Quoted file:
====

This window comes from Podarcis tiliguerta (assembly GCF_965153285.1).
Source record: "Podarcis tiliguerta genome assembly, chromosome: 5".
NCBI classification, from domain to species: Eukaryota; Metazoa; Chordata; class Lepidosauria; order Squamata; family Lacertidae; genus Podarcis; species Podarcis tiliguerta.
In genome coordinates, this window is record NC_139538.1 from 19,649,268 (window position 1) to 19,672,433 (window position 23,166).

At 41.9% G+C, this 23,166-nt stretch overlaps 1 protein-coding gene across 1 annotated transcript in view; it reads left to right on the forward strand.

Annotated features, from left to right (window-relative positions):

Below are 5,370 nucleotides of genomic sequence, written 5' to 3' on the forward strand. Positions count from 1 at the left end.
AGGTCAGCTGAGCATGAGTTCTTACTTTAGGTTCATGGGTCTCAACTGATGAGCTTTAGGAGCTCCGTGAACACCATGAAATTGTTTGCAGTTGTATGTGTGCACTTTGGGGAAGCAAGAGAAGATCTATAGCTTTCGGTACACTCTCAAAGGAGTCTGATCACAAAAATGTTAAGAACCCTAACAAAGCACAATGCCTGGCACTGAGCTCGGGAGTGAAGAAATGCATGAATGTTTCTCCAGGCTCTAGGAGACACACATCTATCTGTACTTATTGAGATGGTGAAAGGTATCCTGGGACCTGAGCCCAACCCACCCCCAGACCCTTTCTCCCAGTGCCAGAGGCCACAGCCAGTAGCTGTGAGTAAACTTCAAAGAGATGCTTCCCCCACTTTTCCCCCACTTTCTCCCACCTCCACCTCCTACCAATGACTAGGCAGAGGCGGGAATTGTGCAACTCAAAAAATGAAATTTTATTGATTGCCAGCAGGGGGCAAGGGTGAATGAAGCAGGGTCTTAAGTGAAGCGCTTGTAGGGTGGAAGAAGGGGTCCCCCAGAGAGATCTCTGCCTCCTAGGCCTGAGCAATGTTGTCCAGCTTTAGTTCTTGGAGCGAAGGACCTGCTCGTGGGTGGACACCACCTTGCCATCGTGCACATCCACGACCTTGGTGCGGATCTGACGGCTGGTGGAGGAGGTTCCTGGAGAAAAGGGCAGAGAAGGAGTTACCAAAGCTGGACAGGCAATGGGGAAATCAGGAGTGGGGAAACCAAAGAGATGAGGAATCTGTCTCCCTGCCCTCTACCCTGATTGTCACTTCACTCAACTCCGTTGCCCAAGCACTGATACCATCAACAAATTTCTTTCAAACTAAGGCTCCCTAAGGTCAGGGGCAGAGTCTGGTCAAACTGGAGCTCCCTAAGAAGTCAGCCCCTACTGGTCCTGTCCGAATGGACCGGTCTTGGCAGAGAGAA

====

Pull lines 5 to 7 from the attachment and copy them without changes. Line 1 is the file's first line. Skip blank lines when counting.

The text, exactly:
At 41.9% G+C, this 23,166-nt stretch overlaps 1 protein-coding gene across 1 annotated transcript in view; it reads left to right on the forward strand.

Annotated features, from left to right (window-relative positions):

Below are 5,370 nucleotides of genomic sequence, written 5' to 3' on the forward strand. Positions count from 1 at the left end.